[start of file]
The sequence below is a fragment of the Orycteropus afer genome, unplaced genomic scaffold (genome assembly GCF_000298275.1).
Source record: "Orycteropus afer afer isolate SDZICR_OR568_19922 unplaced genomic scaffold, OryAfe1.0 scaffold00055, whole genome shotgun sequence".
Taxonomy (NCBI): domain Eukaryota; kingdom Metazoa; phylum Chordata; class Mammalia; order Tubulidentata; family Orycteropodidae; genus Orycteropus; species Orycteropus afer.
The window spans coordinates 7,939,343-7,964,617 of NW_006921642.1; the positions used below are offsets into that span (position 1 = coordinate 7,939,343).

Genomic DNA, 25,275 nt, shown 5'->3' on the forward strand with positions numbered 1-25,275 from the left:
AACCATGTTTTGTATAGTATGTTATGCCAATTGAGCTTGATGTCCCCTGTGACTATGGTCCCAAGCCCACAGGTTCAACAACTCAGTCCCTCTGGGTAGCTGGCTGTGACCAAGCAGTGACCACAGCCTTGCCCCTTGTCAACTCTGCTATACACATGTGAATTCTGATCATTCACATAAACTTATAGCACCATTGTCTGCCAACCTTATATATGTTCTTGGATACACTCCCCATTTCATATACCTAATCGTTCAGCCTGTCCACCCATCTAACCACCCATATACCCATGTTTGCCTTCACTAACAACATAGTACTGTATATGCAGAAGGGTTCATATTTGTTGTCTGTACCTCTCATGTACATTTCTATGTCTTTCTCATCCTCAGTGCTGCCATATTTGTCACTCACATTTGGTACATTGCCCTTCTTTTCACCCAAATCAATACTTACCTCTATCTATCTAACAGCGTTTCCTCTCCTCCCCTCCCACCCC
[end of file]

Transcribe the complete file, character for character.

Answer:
The sequence below is a fragment of the Orycteropus afer genome, unplaced genomic scaffold (genome assembly GCF_000298275.1).
Source record: "Orycteropus afer afer isolate SDZICR_OR568_19922 unplaced genomic scaffold, OryAfe1.0 scaffold00055, whole genome shotgun sequence".
Taxonomy (NCBI): domain Eukaryota; kingdom Metazoa; phylum Chordata; class Mammalia; order Tubulidentata; family Orycteropodidae; genus Orycteropus; species Orycteropus afer.
The window spans coordinates 7,939,343-7,964,617 of NW_006921642.1; the positions used below are offsets into that span (position 1 = coordinate 7,939,343).

Genomic DNA, 25,275 nt, shown 5'->3' on the forward strand with positions numbered 1-25,275 from the left:
AACCATGTTTTGTATAGTATGTTATGCCAATTGAGCTTGATGTCCCCTGTGACTATGGTCCCAAGCCCACAGGTTCAACAACTCAGTCCCTCTGGGTAGCTGGCTGTGACCAAGCAGTGACCACAGCCTTGCCCCTTGTCAACTCTGCTATACACATGTGAATTCTGATCATTCACATAAACTTATAGCACCATTGTCTGCCAACCTTATATATGTTCTTGGATACACTCCCCATTTCATATACCTAATCGTTCAGCCTGTCCACCCATCTAACCACCCATATACCCATGTTTGCCTTCACTAACAACATAGTACTGTATATGCAGAAGGGTTCATATTTGTTGTCTGTACCTCTCATGTACATTTCTATGTCTTTCTCATCCTCAGTGCTGCCATATTTGTCACTCACATTTGGTACATTGCCCTTCTTTTCACCCAAATCAATACTTACCTCTATCTATCTAACAGCGTTTCCTCTCCTCCCCTCCCACCCC